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Edward Andersson reflects on a little understood opening for citizen and patient engagement in the NHS. 

The NHS is going through a dramatic time of change. The Health service is of course one of the areas of the public sector most prone to reforms and changes, often to the frustration of staff. One of the more hopeful developments at the current time is a push for more transparency and openness.

Traditionally the NHS has been accountable to Whitehall rather than the public. Doctors and other health professionals have been accountable to their professional bodies, rather than patients.

The process of ‘revalidation’ represents one of the most interesting opportunities for patient influence. It is not widely understood, but I believe it may mark the beginning for something significant.  So what is revalidation?

It is, simply put, a new process by which licensed doctors regularly need to demonstrate that they are fit to practice. The process for each individual doctor happens every five years and started in December 2012. From Involve’s perspective the most interesting part is that one of the six forms of information required as part of the revalidation process is feedback from patients. Of course many good doctors have been gathering patient feedback for many years as part of their daily work; but patient feedback is now part of a legally mandated process. We mustn’t get over excited –the GMC guidelines suggest that as little as 34 pieces of patient feedback in the form of questionnaires would be enough –not much over five years!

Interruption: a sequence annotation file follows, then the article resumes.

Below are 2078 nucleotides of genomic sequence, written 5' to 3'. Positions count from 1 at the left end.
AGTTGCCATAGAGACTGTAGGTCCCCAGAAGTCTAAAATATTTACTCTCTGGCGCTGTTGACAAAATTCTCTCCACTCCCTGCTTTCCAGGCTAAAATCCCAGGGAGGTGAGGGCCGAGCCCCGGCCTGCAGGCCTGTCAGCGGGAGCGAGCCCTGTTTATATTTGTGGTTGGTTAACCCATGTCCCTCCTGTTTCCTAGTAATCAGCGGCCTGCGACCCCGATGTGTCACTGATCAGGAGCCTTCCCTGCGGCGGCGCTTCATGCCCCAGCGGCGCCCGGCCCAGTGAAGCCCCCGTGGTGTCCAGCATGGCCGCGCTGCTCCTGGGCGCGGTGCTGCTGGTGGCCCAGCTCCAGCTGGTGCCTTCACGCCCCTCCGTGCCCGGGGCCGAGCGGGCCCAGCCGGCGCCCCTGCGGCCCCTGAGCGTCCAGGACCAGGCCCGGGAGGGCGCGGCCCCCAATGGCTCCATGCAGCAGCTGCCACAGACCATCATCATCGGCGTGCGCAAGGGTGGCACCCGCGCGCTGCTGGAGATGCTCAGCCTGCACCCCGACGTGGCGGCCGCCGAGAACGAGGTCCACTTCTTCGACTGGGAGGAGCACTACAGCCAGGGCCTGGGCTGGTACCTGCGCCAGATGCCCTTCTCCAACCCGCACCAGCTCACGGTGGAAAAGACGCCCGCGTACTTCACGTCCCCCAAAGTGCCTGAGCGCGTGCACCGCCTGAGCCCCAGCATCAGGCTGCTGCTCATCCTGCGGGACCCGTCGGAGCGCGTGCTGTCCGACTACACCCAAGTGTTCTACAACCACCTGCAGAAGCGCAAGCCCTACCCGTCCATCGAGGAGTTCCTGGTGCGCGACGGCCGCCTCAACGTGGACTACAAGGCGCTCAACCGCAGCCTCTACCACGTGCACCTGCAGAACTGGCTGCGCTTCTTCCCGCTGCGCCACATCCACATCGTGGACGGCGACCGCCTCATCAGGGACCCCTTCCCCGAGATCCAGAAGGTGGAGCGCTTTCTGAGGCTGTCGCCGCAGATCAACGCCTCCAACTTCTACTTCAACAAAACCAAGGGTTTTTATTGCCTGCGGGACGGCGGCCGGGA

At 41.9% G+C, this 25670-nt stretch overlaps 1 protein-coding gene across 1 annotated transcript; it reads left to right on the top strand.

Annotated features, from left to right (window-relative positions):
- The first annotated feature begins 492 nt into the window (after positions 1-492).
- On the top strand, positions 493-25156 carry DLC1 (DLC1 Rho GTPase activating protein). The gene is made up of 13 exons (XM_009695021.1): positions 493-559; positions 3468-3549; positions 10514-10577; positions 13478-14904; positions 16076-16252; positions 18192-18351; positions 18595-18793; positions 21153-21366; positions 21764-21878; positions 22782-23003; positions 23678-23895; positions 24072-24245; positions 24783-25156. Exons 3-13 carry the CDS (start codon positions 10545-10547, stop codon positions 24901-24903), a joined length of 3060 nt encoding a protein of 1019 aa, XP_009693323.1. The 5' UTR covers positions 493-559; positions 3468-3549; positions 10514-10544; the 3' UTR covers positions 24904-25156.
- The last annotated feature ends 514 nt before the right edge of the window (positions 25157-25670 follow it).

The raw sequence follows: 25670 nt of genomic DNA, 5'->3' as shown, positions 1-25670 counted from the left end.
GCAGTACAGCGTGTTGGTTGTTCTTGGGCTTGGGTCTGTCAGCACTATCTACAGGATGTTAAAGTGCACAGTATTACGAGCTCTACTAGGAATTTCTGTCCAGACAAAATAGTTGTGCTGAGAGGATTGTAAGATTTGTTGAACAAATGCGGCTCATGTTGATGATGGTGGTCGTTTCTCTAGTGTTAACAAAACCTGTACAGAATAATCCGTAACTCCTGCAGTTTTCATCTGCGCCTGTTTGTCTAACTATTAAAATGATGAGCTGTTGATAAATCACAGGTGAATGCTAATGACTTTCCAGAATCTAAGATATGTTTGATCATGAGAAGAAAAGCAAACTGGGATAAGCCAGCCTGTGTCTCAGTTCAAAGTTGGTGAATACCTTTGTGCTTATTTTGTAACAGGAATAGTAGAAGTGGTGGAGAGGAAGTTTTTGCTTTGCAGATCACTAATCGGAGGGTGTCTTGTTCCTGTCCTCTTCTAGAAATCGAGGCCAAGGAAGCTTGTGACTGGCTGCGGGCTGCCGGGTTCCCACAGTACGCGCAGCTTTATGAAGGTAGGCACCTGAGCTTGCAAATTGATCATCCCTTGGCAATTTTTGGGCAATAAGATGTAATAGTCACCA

Still, revalidation represents an opening, even though it may seem insufficient.  Revalidation is supported by groups such as National Voices, the Patients Association and the National Association for Patient Participation, who state “The scope and frequency of patient feedback in the initial revalidation model is, in our view, too limited, but it does establish the principle of patient feedback in the process”.  

From my perspective one of the key limitations of revalidation as it stands is that it relies heavily on formal questionnaires. These aim to track how well the doctor assessed the patient’s medical condition, listened to them and involved them in any decisions about their treatment. This is all useful, but my experience tells me that questionnaires often fail to capture vital nuances. It will be all too easy for the patient feedback aspects to become another exercise of box ticking.

Involve is currently working with Shared Services part of (Health Education England) to look at more innovative ways to gather feedback as part of the revalidation process. We’re looking at applied theatre based approaches and other more creative approaches which allow patients who struggle to express themselves in writing to take part, and allow more qualitative nuances of care to be explored.

Revalidation represents a very important opening for patient voices –while on its own it’s not enough, it could provide a vital narrative for shifting both thinking and practice about patients in being there to be consulted with, to one of ongoing active engagement and involvement in holding health and related services to account. If you know of good examples of innovation around revalidation do get in touch, particularly if you know of good creative approaches.